In 2007, I had an opportunity to coach a leader who was “the CEO in waiting.” That engagement was unlike any of my other coaching engagements. That experience would help shape my view that coaching at the CEO and c-suite level requires a unique approach. Over the years, I’ve learned that c-suite coaching requires the following three areas of focus.
Every leader is unique and leads in unique circumstances. I approach customization in two ways. First, it honors the fact that we humans are complex; a cookie-cutter approach to individual leaders is unhelpful. Second, leadership is situational—what a leader needs to do depends on what’s happening at the company: the unique business context.
At the c-suite level, coaching needs to be heavily customized to the specific leader who is working in a particular business context.
Senior leaders often have a handful of development opportunities. An effective coaching engagement should prioritize those development opportunities so that the work has a significant, strategic impact.
Further, in my fifteen years of coaching c-suite leaders, I’ve learned it’s not uncommon for a leader to have some blind spots about what is required to be successful in their new role. Quite often it’s a case of “what got you here, won’t keep you here.” When new in a senior role, a leader’s development needs fall into one or more of three categories: issues with leadership style, underdeveloped management skills, and/or business-experience gaps. I take pride in supporting a leader in minimizing learning through trial and error.
I do this by creating clarity for the leader about how they might (a) need to adjust their leadership style and (b) address some of the standard challenges of leading from the c-suite (e.g. how to effectively work with a board or create strategic clarity).
This strategic calibration is required to ensure that the coaching/advisory work has maximum impact.
Coaching goals can’t be vague or aspirational. Translating what the leader needs to do into practical plans is critical, so I focus on helping my clients identify specific actions to take and habits to build. This ensures that results are observable. The work the leader wants to do should be crystal clear, as should the value and impact of that work.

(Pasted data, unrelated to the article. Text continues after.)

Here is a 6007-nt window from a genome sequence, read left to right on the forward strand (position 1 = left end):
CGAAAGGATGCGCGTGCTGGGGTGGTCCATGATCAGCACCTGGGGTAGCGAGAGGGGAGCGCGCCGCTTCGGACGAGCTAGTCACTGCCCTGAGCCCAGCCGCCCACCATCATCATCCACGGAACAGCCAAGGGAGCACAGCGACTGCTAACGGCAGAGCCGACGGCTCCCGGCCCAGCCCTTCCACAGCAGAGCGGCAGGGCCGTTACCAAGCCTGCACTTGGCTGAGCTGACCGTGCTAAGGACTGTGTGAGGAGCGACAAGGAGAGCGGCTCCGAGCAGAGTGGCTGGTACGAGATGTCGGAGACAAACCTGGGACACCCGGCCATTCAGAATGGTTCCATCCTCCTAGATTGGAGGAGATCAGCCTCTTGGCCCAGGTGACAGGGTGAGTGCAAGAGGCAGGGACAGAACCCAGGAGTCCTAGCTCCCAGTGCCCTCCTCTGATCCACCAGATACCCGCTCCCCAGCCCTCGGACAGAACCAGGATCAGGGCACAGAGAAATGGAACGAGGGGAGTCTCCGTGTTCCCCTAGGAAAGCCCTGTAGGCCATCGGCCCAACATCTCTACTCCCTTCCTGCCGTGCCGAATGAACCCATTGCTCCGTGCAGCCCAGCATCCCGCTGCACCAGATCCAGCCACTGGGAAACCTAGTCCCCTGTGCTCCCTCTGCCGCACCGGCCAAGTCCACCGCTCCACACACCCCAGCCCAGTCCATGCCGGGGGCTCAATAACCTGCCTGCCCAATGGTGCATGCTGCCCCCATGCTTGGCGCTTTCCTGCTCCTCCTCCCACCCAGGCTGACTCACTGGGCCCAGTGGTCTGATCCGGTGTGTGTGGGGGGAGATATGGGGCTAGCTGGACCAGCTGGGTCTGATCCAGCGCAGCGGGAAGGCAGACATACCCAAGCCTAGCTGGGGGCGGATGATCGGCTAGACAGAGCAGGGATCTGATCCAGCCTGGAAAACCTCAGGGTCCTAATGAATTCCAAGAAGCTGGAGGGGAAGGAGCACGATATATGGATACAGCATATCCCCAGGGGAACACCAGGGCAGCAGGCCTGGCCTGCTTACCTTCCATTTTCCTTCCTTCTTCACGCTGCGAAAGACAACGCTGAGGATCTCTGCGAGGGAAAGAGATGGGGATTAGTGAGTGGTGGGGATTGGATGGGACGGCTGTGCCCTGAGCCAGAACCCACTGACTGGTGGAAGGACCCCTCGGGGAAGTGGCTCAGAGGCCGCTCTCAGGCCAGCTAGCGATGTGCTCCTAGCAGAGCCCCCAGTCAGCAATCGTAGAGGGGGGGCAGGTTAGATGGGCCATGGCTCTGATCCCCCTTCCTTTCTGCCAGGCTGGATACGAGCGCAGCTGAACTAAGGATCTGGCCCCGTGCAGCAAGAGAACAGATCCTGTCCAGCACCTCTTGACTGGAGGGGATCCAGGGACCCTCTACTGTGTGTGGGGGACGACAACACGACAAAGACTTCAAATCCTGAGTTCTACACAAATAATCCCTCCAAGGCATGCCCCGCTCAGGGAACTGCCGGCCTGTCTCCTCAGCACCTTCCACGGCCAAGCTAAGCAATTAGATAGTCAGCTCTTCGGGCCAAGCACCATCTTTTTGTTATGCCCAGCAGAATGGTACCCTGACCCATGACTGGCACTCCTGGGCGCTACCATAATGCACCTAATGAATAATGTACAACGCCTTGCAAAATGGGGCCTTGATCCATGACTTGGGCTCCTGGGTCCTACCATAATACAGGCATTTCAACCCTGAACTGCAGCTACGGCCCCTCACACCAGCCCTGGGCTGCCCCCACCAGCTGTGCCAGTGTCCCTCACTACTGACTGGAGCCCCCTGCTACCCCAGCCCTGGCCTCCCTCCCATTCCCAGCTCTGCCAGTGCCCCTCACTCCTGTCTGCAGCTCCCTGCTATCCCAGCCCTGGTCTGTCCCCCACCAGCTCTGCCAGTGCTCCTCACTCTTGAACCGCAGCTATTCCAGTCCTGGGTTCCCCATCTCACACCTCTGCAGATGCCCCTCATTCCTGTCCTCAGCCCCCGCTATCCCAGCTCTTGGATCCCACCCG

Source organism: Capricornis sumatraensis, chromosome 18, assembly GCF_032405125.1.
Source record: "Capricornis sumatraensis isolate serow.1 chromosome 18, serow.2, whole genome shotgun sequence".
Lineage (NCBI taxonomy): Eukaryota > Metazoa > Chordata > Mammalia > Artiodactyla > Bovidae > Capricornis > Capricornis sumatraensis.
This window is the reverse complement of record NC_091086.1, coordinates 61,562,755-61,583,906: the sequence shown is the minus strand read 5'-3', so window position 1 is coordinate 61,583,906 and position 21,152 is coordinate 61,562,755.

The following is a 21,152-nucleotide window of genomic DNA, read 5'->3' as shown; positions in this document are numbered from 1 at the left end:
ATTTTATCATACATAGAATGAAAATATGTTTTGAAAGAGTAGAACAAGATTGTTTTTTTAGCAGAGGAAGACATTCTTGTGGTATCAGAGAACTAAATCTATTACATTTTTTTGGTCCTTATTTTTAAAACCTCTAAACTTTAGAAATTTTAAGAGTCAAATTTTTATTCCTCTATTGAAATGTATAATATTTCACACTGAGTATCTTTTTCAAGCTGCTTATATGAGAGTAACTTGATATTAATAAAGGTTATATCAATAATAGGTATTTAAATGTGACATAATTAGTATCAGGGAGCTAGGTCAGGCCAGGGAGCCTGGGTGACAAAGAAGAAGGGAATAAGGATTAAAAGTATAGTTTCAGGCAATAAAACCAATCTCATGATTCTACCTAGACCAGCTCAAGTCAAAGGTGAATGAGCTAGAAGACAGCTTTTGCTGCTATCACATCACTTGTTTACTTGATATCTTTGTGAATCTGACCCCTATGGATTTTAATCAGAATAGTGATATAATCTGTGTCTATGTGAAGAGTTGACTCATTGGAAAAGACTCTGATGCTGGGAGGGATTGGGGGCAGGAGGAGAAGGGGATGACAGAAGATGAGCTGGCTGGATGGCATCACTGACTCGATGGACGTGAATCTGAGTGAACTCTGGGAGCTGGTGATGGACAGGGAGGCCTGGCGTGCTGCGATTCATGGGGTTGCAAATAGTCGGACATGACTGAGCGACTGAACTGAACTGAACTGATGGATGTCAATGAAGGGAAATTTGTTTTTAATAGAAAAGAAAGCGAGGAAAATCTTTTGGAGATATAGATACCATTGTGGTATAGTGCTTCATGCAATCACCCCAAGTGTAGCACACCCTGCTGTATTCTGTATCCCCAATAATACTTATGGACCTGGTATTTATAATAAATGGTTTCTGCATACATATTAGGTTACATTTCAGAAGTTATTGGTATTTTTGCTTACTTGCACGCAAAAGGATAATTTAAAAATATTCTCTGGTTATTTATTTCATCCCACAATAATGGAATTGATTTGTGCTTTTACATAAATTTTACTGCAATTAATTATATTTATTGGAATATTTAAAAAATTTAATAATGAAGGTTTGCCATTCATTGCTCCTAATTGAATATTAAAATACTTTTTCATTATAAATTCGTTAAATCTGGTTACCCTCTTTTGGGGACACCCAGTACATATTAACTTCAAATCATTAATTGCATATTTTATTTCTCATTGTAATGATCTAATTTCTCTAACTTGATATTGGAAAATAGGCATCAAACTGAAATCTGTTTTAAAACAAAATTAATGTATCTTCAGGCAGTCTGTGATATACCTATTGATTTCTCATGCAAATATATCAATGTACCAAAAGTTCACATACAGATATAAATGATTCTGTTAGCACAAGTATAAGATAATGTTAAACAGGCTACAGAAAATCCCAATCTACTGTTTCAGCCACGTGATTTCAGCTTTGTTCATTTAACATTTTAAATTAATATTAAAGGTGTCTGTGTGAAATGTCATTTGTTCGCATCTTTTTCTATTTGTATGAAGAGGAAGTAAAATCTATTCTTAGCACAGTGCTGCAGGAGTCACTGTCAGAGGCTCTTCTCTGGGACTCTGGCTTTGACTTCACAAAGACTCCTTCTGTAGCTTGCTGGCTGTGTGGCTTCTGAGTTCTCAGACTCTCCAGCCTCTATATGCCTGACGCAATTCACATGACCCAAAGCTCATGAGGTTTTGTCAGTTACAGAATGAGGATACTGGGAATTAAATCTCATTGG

In terms of results, the leader should notice changes in their leadership style, and those around the leader (stakeholders) should report that they are noticing the changes.
This approach to producing results honors the reality that c-suite leaders don’t have unlimited time to devote to coaching, so the coaching work needs to translate into clear results. It also assures the engagement sponsor that the investment has produced an expected return.
Finally, any leader who chooses to work with me must be willing to invest in a full-day meeting with me at the start of the engagement to ensure that we get a “fast start” to the work. To learn about what this day entails, please click here.
While these are unique aspects to my coaching approach, I also adhere to a common set of Best Practices and Principles for leadership coaching.
Given that this is a highly customized offering, my coaching approach is heavily focused on providing support and guidance. The goal is to ensure that the leader is executing on the development plan while ensuring that key stakeholders provide quarterly feedback to the leader about their progress.
Engagements range from 6–12 months in duration and I have a long and strong track record of accomplishing results. Sometimes, I’m proud to say, those results are life-changing.
I’ve found executive coaching to be very empowering and transformative at different times in my career. Shout out to my coach Damien Faughnan.
Matt Donovan, General Manager, Microsoft 365 Studio.